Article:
Just as Mrs Dalloway parodies Ulysses, Finney claims that Atonement parodies the dinner scene in Woolf’s To The Lighthouse, and points out that “McEwan offers his reader internal evidence of Woolf’s influence (this time deleterious) on the young Briony’s narrative style when she is picture reading The Waves” (72). McEwan uses intertextuality to critique the modernist movement, and this further emphasises the fact that this novel is concerned with literature, the act of writing, and the ethical implications of setting words to paper. Mathews writes that, through the references to Austen and Woolf, “McEwan seems chiefly concerned with the ethical implications of their fictional strategies”, and claims that this point is “underlined in Cyril Connolly’s rejection of Briony’s original manuscript” (151). The ethical implications of putting pen to paper are also experienced quite visibly by Robbie in the key plot incident in which his explicit letter to Cecilia falls into Briony’s hands.
The act of letter-writing is a recurring motif and plot driver in Atonement, and “critics have noticed that Atonement refers to a specific intertext, namely E.A. Poe’s ‘The Purloined Letter’” (Pyrhönen 103). Pyrhönen also notes the novel’s grand reveal in the epilogue is reminiscent of a detective story, and that Briony sees herself as a detective (104). Robbie, thinking of Cecilia, is in his study surrounded by some of Atonement’s other intertexts: Auden’s Poems, Housman’s A Shropshire Lad and Criterion literary magazine, revealing his own literary interests. Smelling a book that Cecilia had handed to him, he thinks “on its leather surface were her fingerprints”, realising that he is “worshipping her traces” (McEwan 84). This again intertextually references the genre of detective novels, in which fingerprints often play an important role. As Pyrhönen points out, Robbie’s letter becomes a clue in Briony’s own detective work, although she doesn’t realise it is a false one (107). The structural parallel between Atonement and detective novels is a special form of intertextuality, similar to the structural similarities between Mrs Dalloway and Greek drama.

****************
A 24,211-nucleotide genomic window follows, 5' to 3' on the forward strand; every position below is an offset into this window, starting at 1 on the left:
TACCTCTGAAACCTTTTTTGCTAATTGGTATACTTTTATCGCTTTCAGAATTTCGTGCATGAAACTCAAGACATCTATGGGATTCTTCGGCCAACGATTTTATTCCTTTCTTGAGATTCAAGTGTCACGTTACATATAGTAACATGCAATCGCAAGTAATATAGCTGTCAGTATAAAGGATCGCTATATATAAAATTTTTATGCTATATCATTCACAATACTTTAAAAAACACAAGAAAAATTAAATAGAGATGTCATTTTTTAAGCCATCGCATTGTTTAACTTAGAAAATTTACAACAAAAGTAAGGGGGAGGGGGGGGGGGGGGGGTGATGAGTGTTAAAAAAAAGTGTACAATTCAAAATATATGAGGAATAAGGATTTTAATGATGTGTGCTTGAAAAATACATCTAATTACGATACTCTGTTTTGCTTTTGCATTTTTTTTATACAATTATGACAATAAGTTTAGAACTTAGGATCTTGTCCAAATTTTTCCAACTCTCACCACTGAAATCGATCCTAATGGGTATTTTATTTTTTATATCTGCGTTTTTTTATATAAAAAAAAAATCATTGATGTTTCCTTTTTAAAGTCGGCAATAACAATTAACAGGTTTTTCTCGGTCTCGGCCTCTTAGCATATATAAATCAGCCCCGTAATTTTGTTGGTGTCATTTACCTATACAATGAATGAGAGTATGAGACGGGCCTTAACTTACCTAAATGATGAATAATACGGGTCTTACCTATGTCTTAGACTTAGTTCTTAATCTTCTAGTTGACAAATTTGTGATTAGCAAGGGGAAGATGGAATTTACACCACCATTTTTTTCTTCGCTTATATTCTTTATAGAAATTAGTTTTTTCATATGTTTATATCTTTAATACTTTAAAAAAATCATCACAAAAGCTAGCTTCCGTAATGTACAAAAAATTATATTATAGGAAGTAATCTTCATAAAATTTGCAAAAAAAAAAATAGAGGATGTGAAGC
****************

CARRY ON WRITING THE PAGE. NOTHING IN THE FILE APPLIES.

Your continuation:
Another feature of the letters in Atonement is the use of intertextual allusion in Robbie and Cecilia’s correspondence. For fear of having their letters confiscated, “they wrote about literature, using characters as codes” (204), just as McEwan is doing, meaning that the letters draw attention to the novel’s own techniques. Behrman identifies that Robbie and Cecilia’s letters refer to a number of medieval characters, including Troilus and Criseyde, and writes that a study of these medieval intertexts can “provide insight regarding the vexing question of Atonement’s status as a novel” (454). For example, the reference to Troilus and Criseyde “enables McEwan to hint in a most circumspect manner at the potentially destructive nature of Robbie’s passive endurance” (Behrman 457). There is perhaps also a hint here that passive reading of a novel can be similarly destructive.
The passive reader of Atonement might feel their fictional world falling apart as the epilogue unfolds, and question their investment of time in the engaging, realist text that suddenly turns upon itself in a metafictive trick. When it’s further revealed that Robbie and Cecilia had actually died, the emotional investment in the metafictional part of their tale seems wasted. Yet of course, the novel is fiction to begin with, so why does fiction within fiction feel like a cheat, when fiction itself is already a cheat? By posing this question, McEwan interrogates the very worth of the fictional novel and its place in our culture.
Relationships between literary texts can be formed using a variety of literary techniques, and with multiple effects. In Mrs Dalloway, Woolf’s overt intertextual references to Shakespeare and allusions to Greek epics such as The Odyssey function in unison to both elucidate and link the inner journeys of disparate characters. In addition to these intertextual allusions, Woolf’s parody of Ulysses is a form of intertextuality that places her work in a critical literary context, as an engaged voice in the modernist movement. The conscious use of intertextuality draws attention to the novel’s own status as a fictional text, but in a relatively subtle way when compared with the overt metafiction of McEwan’s Atonement. The use of the metafictional plot element of a novel inside a novel can be viewed as an inward-looking form of literary allusion. While McEwan does turn inwards in his novel, he also draws upon a wide range of intertexts to provide clues to the active reader. These techniques also draw deeper meaning into the novel and are used to criticise the realist and modernist projects. In his journey from intertextuality to meta-fiction, McEwan raises important questions about the place that novels and literature hold in our culture.
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Finney, Brian. “Briony’s Stand against Oblivion: The Making of Fiction in Ian McEwan’s ‘Atonement’.” Journal of Modern Literature 27.3 (2004): 68-82. Web. 5Th Aug 2013 < http://www.jstor.org/stable/3831941>.
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McEwan, Ian. Atonement. London: Vintage, 2011. Print.